high school counselor.
"No one in my family had ever gone to college, and I didn't know I could
go to a place like UCLA," he says.
At Harbor, three professors noticed his mathematical talents and
encouraged him to go to UCLA. Tapia transferred and received his
bachelor's degree in mathematics from UCLA in 1961. While an
undergraduate, he married Jean Rodriguez, a ballet dancer. Their
daughter Circee was born when he was a junior. They later had a son,
Richard, now an undergraduate at the University of Houston and a rock
and roll drummer.
Before continuing on to graduate school at UCLA, Tapia worked for a year
and a half at Todd Shipyards, where he used IBM computers and
mathematics to design ships. He had plans to work for IBM after
completing his doctorate in mathematics, but the chairman of his
department told him he had the potential to be a successful teacher and
researcher. Tapia went on to do a postdoctorate in applied mathematics
at the Mathematics Research Center at the University of Wisconsin.
He received job offers from several universities following his two-year
stint at Wisconsin. He accepted a faculty position at Rice in 1970
because the university's two-year-old mathematical sciences department
offered him a chance to do research with outstanding colleagues. He also
chose Rice because of Houston's racial diversity.
"I wanted to be involved in outreach programs, working with Hispanics
and blacks," he says. "I didn't want to go to an oasis."
At Rice, Tapia's career took off. Within two years he got tenure, and
four years later he was made a full professor. In 1978, he became the
chair of the mathematical sciences department (now the Department of
Computational and Applied Mathematics), a position he held until 1983.
In 1991, the year he received the George R. Brown Teaching Award, he was
named Noah Harding Professor of Computational and Applied
While his career was advancing, Tapia suffered two tragedies in his
personal life. Jean was diagnosed with multiple sclerosis in 1978 and
later with myasthenia gravis, both neurological diseases.
Forced to sell her Houston dance studio and experiencing bouts of
depression, Jean decided to develop an exercise program specifically for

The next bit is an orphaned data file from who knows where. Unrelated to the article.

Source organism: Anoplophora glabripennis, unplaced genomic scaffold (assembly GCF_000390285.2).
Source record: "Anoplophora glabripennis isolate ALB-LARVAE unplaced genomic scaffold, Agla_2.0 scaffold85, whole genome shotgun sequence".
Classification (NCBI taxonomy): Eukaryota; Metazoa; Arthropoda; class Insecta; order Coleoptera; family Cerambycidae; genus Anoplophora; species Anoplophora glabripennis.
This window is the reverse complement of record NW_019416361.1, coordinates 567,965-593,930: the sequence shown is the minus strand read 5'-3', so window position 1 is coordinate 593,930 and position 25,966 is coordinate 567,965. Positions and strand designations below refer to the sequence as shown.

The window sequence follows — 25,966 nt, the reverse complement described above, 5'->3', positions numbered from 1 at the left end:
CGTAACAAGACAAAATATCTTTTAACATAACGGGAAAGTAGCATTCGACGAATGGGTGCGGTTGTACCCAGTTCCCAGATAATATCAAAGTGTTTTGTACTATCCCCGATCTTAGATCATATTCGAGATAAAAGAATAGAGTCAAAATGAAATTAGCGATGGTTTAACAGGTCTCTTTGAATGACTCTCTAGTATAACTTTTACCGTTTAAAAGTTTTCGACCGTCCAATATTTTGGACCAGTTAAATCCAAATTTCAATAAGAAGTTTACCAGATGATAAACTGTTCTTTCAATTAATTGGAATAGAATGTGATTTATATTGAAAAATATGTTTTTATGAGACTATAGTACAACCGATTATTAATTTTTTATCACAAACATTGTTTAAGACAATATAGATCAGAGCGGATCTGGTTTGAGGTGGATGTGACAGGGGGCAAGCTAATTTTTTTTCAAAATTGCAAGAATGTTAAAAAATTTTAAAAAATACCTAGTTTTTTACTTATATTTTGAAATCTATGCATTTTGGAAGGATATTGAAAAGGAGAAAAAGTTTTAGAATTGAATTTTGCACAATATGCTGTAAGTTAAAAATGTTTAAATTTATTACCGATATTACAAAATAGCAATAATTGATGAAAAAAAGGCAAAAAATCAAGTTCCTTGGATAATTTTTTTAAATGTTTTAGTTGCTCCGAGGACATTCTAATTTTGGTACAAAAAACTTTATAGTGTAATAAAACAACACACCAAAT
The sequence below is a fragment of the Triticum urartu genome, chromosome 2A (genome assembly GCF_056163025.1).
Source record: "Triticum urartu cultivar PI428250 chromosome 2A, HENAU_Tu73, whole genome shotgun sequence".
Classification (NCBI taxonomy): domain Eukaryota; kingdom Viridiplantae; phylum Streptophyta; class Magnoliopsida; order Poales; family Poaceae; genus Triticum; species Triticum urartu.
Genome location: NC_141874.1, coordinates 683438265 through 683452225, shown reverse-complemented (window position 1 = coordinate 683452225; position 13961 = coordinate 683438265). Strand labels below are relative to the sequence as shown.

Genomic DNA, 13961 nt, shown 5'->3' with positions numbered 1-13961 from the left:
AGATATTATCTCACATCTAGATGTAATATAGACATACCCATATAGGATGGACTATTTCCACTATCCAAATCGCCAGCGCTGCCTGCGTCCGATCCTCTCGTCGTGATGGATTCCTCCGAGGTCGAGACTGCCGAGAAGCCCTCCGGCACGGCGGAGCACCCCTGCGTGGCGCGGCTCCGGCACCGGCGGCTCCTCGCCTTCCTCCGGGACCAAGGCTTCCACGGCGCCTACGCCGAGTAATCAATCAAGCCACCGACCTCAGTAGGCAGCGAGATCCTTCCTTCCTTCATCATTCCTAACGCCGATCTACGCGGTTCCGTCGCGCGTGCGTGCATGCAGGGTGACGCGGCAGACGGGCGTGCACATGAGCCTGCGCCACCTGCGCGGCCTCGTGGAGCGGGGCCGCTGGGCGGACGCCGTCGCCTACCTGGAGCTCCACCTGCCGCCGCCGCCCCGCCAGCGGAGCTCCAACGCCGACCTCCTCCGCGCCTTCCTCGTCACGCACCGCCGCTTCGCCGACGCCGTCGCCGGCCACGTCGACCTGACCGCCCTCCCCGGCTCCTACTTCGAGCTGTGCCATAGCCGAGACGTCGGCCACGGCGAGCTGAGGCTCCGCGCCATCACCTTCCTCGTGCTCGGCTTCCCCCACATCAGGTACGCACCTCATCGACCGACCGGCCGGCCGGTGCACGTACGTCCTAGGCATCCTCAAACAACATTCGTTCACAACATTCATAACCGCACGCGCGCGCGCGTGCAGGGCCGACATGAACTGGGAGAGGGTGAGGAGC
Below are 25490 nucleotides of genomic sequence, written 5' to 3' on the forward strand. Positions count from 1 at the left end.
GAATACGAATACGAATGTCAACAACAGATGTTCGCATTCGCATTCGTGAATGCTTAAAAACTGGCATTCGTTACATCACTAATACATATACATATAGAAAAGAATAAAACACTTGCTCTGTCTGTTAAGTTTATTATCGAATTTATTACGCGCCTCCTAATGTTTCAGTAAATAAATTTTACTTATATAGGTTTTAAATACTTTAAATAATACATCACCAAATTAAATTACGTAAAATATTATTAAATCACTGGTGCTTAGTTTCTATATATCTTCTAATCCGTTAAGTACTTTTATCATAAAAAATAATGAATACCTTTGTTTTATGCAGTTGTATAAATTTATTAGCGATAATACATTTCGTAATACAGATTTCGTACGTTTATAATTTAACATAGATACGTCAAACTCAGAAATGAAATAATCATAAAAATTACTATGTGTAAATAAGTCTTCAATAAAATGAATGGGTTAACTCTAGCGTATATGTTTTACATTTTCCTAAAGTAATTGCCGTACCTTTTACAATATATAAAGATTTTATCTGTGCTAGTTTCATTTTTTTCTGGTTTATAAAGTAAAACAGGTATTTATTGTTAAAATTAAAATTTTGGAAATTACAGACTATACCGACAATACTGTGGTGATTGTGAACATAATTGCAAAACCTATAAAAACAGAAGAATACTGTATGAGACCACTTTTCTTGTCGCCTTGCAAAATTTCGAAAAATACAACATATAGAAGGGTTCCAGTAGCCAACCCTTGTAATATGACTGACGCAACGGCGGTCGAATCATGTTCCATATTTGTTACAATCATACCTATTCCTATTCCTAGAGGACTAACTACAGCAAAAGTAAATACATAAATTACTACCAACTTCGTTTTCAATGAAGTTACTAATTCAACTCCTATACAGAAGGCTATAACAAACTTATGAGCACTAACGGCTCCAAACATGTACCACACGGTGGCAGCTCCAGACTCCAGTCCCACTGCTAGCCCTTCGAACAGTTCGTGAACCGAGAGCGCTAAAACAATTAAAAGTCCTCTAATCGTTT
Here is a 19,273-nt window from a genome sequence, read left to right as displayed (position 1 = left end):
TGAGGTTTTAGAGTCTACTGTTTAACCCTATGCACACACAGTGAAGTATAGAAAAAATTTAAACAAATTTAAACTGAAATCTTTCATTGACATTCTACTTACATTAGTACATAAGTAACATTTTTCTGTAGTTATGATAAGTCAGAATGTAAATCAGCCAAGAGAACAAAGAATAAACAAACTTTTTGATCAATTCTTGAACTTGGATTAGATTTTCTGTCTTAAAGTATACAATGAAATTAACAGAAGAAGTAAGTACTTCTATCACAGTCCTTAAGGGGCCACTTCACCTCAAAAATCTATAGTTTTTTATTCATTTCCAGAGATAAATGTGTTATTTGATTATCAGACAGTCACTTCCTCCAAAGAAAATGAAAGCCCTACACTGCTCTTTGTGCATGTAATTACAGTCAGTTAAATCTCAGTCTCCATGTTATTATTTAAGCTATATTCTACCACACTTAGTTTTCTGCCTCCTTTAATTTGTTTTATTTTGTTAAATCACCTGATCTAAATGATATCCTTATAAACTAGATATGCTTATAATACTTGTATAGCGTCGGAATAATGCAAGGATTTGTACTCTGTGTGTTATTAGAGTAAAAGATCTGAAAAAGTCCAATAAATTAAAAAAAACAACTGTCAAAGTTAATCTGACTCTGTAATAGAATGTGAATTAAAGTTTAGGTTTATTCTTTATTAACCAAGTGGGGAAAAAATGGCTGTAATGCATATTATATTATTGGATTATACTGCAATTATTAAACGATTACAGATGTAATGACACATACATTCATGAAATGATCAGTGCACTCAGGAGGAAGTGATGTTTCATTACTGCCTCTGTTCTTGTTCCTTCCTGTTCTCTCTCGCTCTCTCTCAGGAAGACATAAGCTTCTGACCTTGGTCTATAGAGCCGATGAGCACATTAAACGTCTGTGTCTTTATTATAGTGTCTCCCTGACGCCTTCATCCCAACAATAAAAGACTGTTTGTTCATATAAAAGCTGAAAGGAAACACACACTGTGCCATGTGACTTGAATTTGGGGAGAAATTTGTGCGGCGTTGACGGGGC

multiple sclerosis patients. She now leads a class twice a week at S.
Philip's Methodist Church, and her exercise program has been put into a
video called Coming Back. For her work, she has received the Jefferson
Award for Public Service and the Service to Mankind Award.
The second blow came in 1982, when Circee, 21, was killed in a car
accident. The former Rice student was on her way to campus to practice
with a dance group when a drunken driver ran a red light at Greenbriar
and University streets and hit her car.
At Jean's suggestion, Tapia worked to overcome his grief by returning to
his number one hobby, cars. He bought a 1978 Datsun 280Z and converted
it into a showcase car that won first place 11 times in state
competitions. He works on the 280Z and his two classic '57 Chevys
wearing a cowboy hat and listening to Tejano music. His "daily driver"
is a 1970 Chevy muscle car.
Together, the Tapias have found solace in their son and in their
daughter Becky, nine, whom they adopted in 1984.
"I can go into a garage and look at cars for hours," Tapia says. "The
same with Becky. When I work with Becky on her schoolwork, I get this
great satisfaction and stabilizing effect."
For Tapia, helping others comes as naturally as his mathematical talent.
It's a need he must satisfy.
"I must help," he explains. "I believe I can do some good in improving
the situation with minorities being underrepresented in science and
mathematics. I grew up in the barrios, in a hard-core area where 10 of
my friends overdosed on heroin. I understand the youth, and I understand
how important education is."